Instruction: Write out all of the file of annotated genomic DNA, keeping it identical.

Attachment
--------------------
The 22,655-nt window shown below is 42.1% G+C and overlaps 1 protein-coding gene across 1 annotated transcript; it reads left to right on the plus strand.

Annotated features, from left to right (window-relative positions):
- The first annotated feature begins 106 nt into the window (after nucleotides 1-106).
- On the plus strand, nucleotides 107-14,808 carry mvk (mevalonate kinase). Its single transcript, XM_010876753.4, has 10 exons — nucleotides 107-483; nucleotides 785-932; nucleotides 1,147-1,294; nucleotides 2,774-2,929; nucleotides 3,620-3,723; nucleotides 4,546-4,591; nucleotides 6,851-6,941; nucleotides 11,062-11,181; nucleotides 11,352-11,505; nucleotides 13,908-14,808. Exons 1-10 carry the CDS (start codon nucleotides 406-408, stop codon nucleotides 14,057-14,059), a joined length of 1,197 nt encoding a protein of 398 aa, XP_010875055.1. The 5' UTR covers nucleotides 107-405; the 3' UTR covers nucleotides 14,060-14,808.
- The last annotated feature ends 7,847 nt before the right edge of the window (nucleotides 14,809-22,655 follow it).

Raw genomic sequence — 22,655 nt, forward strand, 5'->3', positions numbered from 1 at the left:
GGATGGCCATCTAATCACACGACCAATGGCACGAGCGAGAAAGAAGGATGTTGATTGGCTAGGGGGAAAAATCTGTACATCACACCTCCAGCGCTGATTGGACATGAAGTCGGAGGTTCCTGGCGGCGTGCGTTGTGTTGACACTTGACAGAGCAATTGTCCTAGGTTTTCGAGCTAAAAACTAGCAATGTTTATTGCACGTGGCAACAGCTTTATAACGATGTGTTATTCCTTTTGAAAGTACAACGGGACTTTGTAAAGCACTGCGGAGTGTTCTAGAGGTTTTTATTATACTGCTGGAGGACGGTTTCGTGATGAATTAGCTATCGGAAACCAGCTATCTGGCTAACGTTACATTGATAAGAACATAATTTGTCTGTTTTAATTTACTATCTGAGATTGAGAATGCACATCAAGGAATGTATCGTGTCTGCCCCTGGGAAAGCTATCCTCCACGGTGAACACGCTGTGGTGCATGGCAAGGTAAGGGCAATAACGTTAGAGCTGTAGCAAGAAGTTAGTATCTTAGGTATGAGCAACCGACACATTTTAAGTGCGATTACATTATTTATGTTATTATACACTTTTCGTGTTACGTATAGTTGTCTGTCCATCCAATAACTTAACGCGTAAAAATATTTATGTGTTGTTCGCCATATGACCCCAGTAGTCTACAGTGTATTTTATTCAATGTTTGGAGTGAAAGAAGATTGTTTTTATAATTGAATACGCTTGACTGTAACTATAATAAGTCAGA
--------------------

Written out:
The 22,655-nt window shown below is 42.1% G+C and overlaps 1 protein-coding gene across 1 annotated transcript; it reads left to right on the plus strand.

Annotated features, from left to right (window-relative positions):
- The first annotated feature begins 106 nt into the window (after nucleotides 1-106).
- On the plus strand, nucleotides 107-14,808 carry mvk (mevalonate kinase). Its single transcript, XM_010876753.4, has 10 exons — nucleotides 107-483; nucleotides 785-932; nucleotides 1,147-1,294; nucleotides 2,774-2,929; nucleotides 3,620-3,723; nucleotides 4,546-4,591; nucleotides 6,851-6,941; nucleotides 11,062-11,181; nucleotides 11,352-11,505; nucleotides 13,908-14,808. Exons 1-10 carry the CDS (start codon nucleotides 406-408, stop codon nucleotides 14,057-14,059), a joined length of 1,197 nt encoding a protein of 398 aa, XP_010875055.1. The 5' UTR covers nucleotides 107-405; the 3' UTR covers nucleotides 14,060-14,808.
- The last annotated feature ends 7,847 nt before the right edge of the window (nucleotides 14,809-22,655 follow it).

Raw genomic sequence — 22,655 nt, forward strand, 5'->3', positions numbered from 1 at the left:
GGATGGCCATCTAATCACACGACCAATGGCACGAGCGAGAAAGAAGGATGTTGATTGGCTAGGGGGAAAAATCTGTACATCACACCTCCAGCGCTGATTGGACATGAAGTCGGAGGTTCCTGGCGGCGTGCGTTGTGTTGACACTTGACAGAGCAATTGTCCTAGGTTTTCGAGCTAAAAACTAGCAATGTTTATTGCACGTGGCAACAGCTTTATAACGATGTGTTATTCCTTTTGAAAGTACAACGGGACTTTGTAAAGCACTGCGGAGTGTTCTAGAGGTTTTTATTATACTGCTGGAGGACGGTTTCGTGATGAATTAGCTATCGGAAACCAGCTATCTGGCTAACGTTACATTGATAAGAACATAATTTGTCTGTTTTAATTTACTATCTGAGATTGAGAATGCACATCAAGGAATGTATCGTGTCTGCCCCTGGGAAAGCTATCCTCCACGGTGAACACGCTGTGGTGCATGGCAAGGTAAGGGCAATAACGTTAGAGCTGTAGCAAGAAGTTAGTATCTTAGGTATGAGCAACCGACACATTTTAAGTGCGATTACATTATTTATGTTATTATACACTTTTCGTGTTACGTATAGTTGTCTGTCCATCCAATAACTTAACGCGTAAAAATATTTATGTGTTGTTCGCCATATGACCCCAGTAGTCTACAGTGTATTTTATTCAATGTTTGGAGTGAAAGAAGATTGTTTTTATAATTGAATACGCTTGACTGTAACTATAATAAGTCAGA